User Choices and Regret: Understanding Users’ Decision Process About Consensually Acquired Spyware

Privacy and Security

Article Snapshot


Nathaniel Good, Jens Grossklags, Joseph A. Konstan, Deirdre Mulligan, Aaron Perzanowski and David Thaw


I/S: A Journal of Law and Policy for the Information Society, 2006


This paper looks at when and why consumers install spyware.

Policy Relevance

Adding short, easy to read notices to software licenses helps consumers avoid spyware. Other changes to the interface would help.

Main Points

  • Spyware is software that is stored on a consumer’s computer, collects information about the consumer, and/or displays advertising to the consumer. 

  • Often, consumers install spyware to gain a benefit such as the use of the Google toolbar or a music sharing program like KaZaA, but sometimes they are not aware of what the software does if the end user license agreement (EULA) discloses it honestly.

  • Consumers trying to complete a task rarely read EULAs. EULAs tend to be long and confusing, so they do not convey information very well. Many EULAs require one to “opt-out” to avoid information sharing.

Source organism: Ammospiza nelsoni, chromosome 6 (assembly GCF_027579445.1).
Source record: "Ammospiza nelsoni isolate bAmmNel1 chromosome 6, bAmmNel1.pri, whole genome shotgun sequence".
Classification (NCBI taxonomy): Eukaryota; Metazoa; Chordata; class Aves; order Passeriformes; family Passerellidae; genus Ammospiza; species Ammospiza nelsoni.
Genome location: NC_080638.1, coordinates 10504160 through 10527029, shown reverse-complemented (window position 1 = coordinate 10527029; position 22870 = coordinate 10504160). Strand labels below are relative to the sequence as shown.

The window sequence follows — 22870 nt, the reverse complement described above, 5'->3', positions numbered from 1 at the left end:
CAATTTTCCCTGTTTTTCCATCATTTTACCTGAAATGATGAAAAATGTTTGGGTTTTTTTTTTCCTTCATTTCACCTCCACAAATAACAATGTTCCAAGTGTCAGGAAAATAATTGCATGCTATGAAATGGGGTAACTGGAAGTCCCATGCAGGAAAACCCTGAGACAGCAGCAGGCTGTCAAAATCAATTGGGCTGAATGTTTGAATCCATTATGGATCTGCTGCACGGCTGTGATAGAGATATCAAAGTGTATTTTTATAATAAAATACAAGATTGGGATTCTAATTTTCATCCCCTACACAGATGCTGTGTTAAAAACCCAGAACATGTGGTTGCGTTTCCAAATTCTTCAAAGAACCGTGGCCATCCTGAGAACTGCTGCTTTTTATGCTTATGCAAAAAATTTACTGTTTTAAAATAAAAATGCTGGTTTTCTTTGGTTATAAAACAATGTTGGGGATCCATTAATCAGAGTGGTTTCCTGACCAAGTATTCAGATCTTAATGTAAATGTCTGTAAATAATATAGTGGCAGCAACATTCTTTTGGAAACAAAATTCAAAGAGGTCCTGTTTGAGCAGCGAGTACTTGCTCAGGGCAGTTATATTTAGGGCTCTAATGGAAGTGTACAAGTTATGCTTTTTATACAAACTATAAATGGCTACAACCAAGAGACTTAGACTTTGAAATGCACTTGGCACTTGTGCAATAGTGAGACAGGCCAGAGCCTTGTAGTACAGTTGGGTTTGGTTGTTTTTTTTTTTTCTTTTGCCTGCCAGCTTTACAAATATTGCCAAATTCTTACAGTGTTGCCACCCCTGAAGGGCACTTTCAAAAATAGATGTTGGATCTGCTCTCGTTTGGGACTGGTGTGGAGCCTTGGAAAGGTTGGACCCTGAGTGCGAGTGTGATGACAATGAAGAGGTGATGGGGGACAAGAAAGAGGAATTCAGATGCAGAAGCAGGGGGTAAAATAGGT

• Over twenty states and Congress have considered passing new laws about spyware. Europe’s data collection rules affect spyware. Just banning spyware does not make sense, because users sometimes benefit from sharing some data online to shop or obtain personalized services or other benefits.

  • Most tools and technologies that help consumers combat spyware cannot catch all spyware, and do not effectively help assess security or privacy risks.

  • Our study shows that showing an easy to read summary or a generic warning before the EULA reduced chances that consumers will regret installing a program by 15%.  
    • Consumers were particularly likely to regret installing programs like eDonkey, which displays pop-up ads.
    • Google’s toolbar was the most trusted application; most users chose to keep it.

Get The Article

Find the full article online

Search for Full Article